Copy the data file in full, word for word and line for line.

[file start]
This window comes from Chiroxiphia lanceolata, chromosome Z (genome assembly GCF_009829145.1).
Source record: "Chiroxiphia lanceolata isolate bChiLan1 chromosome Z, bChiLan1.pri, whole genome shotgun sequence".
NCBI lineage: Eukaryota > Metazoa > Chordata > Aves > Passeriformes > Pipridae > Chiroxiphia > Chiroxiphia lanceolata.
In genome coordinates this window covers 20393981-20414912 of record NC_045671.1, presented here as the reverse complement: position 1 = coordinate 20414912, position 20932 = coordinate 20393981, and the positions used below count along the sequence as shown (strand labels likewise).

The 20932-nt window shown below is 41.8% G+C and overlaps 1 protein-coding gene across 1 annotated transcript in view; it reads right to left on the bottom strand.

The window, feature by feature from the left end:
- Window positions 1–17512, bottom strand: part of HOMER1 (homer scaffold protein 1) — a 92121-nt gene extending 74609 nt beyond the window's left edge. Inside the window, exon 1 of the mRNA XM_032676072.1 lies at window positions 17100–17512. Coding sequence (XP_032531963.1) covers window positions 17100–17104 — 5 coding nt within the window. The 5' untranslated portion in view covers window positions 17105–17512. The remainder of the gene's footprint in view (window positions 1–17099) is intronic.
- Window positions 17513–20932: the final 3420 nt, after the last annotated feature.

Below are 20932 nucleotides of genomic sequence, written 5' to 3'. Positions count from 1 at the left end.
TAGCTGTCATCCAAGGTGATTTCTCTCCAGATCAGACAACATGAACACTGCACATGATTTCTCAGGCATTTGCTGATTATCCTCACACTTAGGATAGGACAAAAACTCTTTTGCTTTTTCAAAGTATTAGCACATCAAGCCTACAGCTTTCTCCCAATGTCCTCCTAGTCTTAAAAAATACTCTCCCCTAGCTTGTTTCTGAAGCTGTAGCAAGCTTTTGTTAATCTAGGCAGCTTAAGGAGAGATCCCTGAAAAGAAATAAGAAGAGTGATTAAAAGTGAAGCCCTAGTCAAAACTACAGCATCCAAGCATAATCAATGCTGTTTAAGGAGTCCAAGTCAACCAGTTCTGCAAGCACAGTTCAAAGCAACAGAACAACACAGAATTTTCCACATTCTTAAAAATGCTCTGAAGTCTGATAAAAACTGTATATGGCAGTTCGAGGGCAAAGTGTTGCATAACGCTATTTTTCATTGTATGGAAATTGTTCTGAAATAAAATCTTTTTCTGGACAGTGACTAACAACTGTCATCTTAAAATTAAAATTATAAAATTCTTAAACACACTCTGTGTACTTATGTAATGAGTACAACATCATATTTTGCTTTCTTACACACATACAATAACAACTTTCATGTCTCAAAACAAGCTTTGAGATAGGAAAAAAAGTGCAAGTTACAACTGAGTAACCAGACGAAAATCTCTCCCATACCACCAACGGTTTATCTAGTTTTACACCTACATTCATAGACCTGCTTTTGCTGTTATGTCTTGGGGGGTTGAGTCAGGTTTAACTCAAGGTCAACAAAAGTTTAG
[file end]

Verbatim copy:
This window comes from Chiroxiphia lanceolata, chromosome Z (genome assembly GCF_009829145.1).
Source record: "Chiroxiphia lanceolata isolate bChiLan1 chromosome Z, bChiLan1.pri, whole genome shotgun sequence".
NCBI lineage: Eukaryota > Metazoa > Chordata > Aves > Passeriformes > Pipridae > Chiroxiphia > Chiroxiphia lanceolata.
In genome coordinates this window covers 20393981-20414912 of record NC_045671.1, presented here as the reverse complement: position 1 = coordinate 20414912, position 20932 = coordinate 20393981, and the positions used below count along the sequence as shown (strand labels likewise).

The 20932-nt window shown below is 41.8% G+C and overlaps 1 protein-coding gene across 1 annotated transcript in view; it reads right to left on the bottom strand.

The window, feature by feature from the left end:
- Window positions 1–17512, bottom strand: part of HOMER1 (homer scaffold protein 1) — a 92121-nt gene extending 74609 nt beyond the window's left edge. Inside the window, exon 1 of the mRNA XM_032676072.1 lies at window positions 17100–17512. Coding sequence (XP_032531963.1) covers window positions 17100–17104 — 5 coding nt within the window. The 5' untranslated portion in view covers window positions 17105–17512. The remainder of the gene's footprint in view (window positions 1–17099) is intronic.
- Window positions 17513–20932: the final 3420 nt, after the last annotated feature.

Below are 20932 nucleotides of genomic sequence, written 5' to 3'. Positions count from 1 at the left end.
TAGCTGTCATCCAAGGTGATTTCTCTCCAGATCAGACAACATGAACACTGCACATGATTTCTCAGGCATTTGCTGATTATCCTCACACTTAGGATAGGACAAAAACTCTTTTGCTTTTTCAAAGTATTAGCACATCAAGCCTACAGCTTTCTCCCAATGTCCTCCTAGTCTTAAAAAATACTCTCCCCTAGCTTGTTTCTGAAGCTGTAGCAAGCTTTTGTTAATCTAGGCAGCTTAAGGAGAGATCCCTGAAAAGAAATAAGAAGAGTGATTAAAAGTGAAGCCCTAGTCAAAACTACAGCATCCAAGCATAATCAATGCTGTTTAAGGAGTCCAAGTCAACCAGTTCTGCAAGCACAGTTCAAAGCAACAGAACAACACAGAATTTTCCACATTCTTAAAAATGCTCTGAAGTCTGATAAAAACTGTATATGGCAGTTCGAGGGCAAAGTGTTGCATAACGCTATTTTTCATTGTATGGAAATTGTTCTGAAATAAAATCTTTTTCTGGACAGTGACTAACAACTGTCATCTTAAAATTAAAATTATAAAATTCTTAAACACACTCTGTGTACTTATGTAATGAGTACAACATCATATTTTGCTTTCTTACACACATACAATAACAACTTTCATGTCTCAAAACAAGCTTTGAGATAGGAAAAAAAGTGCAAGTTACAACTGAGTAACCAGACGAAAATCTCTCCCATACCACCAACGGTTTATCTAGTTTTACACCTACATTCATAGACCTGCTTTTGCTGTTATGTCTTGGGGGGTTGAGTCAGGTTTAACTCAAGGTCAACAAAAGTTTAG